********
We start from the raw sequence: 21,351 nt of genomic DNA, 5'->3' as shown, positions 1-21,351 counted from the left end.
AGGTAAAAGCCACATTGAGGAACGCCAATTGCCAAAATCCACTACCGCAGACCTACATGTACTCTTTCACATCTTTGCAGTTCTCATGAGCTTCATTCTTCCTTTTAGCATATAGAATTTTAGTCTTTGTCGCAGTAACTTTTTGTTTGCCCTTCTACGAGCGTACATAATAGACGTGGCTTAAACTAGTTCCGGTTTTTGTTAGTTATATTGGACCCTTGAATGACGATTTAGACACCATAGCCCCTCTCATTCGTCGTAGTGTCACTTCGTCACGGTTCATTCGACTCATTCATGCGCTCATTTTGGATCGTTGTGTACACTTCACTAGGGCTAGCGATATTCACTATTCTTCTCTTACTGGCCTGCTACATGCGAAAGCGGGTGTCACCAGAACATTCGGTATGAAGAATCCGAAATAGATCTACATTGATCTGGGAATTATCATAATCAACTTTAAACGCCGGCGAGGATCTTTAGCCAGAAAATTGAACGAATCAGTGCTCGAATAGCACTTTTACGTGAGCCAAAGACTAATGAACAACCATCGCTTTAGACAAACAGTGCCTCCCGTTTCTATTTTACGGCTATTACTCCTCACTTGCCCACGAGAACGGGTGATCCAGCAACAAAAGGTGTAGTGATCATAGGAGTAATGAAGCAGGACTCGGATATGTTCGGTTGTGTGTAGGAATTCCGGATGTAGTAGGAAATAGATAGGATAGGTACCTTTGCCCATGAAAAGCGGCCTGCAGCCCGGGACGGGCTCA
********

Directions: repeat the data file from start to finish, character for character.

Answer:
We start from the raw sequence: 21,351 nt of genomic DNA, 5'->3' as shown, positions 1-21,351 counted from the left end.
AGGTAAAAGCCACATTGAGGAACGCCAATTGCCAAAATCCACTACCGCAGACCTACATGTACTCTTTCACATCTTTGCAGTTCTCATGAGCTTCATTCTTCCTTTTAGCATATAGAATTTTAGTCTTTGTCGCAGTAACTTTTTGTTTGCCCTTCTACGAGCGTACATAATAGACGTGGCTTAAACTAGTTCCGGTTTTTGTTAGTTATATTGGACCCTTGAATGACGATTTAGACACCATAGCCCCTCTCATTCGTCGTAGTGTCACTTCGTCACGGTTCATTCGACTCATTCATGCGCTCATTTTGGATCGTTGTGTACACTTCACTAGGGCTAGCGATATTCACTATTCTTCTCTTACTGGCCTGCTACATGCGAAAGCGGGTGTCACCAGAACATTCGGTATGAAGAATCCGAAATAGATCTACATTGATCTGGGAATTATCATAATCAACTTTAAACGCCGGCGAGGATCTTTAGCCAGAAAATTGAACGAATCAGTGCTCGAATAGCACTTTTACGTGAGCCAAAGACTAATGAACAACCATCGCTTTAGACAAACAGTGCCTCCCGTTTCTATTTTACGGCTATTACTCCTCACTTGCCCACGAGAACGGGTGATCCAGCAACAAAAGGTGTAGTGATCATAGGAGTAATGAAGCAGGACTCGGATATGTTCGGTTGTGTGTAGGAATTCCGGATGTAGTAGGAAATAGATAGGATAGGTACCTTTGCCCATGAAAAGCGGCCTGCAGCCCGGGACGGGCTCA